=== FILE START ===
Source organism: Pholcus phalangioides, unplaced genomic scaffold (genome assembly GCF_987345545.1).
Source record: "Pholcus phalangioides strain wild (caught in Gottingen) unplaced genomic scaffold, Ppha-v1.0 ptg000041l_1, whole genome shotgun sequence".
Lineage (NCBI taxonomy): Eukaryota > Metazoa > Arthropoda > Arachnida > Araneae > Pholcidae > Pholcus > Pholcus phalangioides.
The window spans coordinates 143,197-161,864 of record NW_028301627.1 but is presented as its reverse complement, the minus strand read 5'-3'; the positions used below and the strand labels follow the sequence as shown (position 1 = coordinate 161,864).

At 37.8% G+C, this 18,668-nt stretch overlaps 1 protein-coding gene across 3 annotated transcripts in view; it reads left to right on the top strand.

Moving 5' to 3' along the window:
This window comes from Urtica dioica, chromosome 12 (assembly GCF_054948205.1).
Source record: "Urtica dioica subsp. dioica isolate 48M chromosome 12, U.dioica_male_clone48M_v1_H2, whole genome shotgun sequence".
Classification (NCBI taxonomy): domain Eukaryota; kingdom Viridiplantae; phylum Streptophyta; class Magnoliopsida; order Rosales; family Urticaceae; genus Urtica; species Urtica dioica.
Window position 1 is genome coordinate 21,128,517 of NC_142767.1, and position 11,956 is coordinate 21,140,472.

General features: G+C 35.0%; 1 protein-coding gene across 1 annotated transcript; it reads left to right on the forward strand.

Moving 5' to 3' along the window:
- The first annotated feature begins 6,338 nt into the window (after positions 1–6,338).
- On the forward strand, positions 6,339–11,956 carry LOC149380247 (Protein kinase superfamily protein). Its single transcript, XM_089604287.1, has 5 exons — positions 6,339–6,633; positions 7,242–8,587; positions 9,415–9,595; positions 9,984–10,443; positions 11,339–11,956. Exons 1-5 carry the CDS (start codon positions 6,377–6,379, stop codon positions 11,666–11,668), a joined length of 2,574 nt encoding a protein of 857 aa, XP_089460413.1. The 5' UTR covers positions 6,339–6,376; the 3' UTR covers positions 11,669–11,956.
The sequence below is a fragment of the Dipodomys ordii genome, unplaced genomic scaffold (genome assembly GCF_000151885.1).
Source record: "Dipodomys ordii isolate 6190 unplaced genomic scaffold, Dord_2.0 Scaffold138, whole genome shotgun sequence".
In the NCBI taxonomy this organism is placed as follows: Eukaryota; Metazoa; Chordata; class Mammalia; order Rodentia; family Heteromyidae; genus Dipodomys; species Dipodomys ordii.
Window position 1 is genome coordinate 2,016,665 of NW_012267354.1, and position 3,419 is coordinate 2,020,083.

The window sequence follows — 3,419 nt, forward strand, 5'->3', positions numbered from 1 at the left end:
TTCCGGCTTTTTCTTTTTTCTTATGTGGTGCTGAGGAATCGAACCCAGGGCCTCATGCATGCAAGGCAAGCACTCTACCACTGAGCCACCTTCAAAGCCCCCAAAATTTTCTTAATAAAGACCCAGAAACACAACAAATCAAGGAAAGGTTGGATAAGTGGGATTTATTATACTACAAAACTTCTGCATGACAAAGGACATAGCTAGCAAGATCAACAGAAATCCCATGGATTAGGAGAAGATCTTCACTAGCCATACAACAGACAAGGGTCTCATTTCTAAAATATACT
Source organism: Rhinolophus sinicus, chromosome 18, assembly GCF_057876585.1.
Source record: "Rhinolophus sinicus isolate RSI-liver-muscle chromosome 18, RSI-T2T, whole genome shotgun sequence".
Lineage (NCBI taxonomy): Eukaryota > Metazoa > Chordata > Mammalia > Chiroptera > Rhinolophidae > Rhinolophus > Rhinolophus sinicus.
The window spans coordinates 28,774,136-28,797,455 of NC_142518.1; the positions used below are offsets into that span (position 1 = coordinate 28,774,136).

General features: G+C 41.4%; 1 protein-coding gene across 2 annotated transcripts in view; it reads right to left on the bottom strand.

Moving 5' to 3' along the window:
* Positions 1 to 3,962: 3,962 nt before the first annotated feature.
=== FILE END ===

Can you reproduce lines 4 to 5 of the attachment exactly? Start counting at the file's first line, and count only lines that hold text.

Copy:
The window spans coordinates 143,197-161,864 of record NW_028301627.1 but is presented as its reverse complement, the minus strand read 5'-3'; the positions used below and the strand labels follow the sequence as shown (position 1 = coordinate 161,864).

At 37.8% G+C, this 18,668-nt stretch overlaps 1 protein-coding gene across 3 annotated transcripts in view; it reads left to right on the top strand.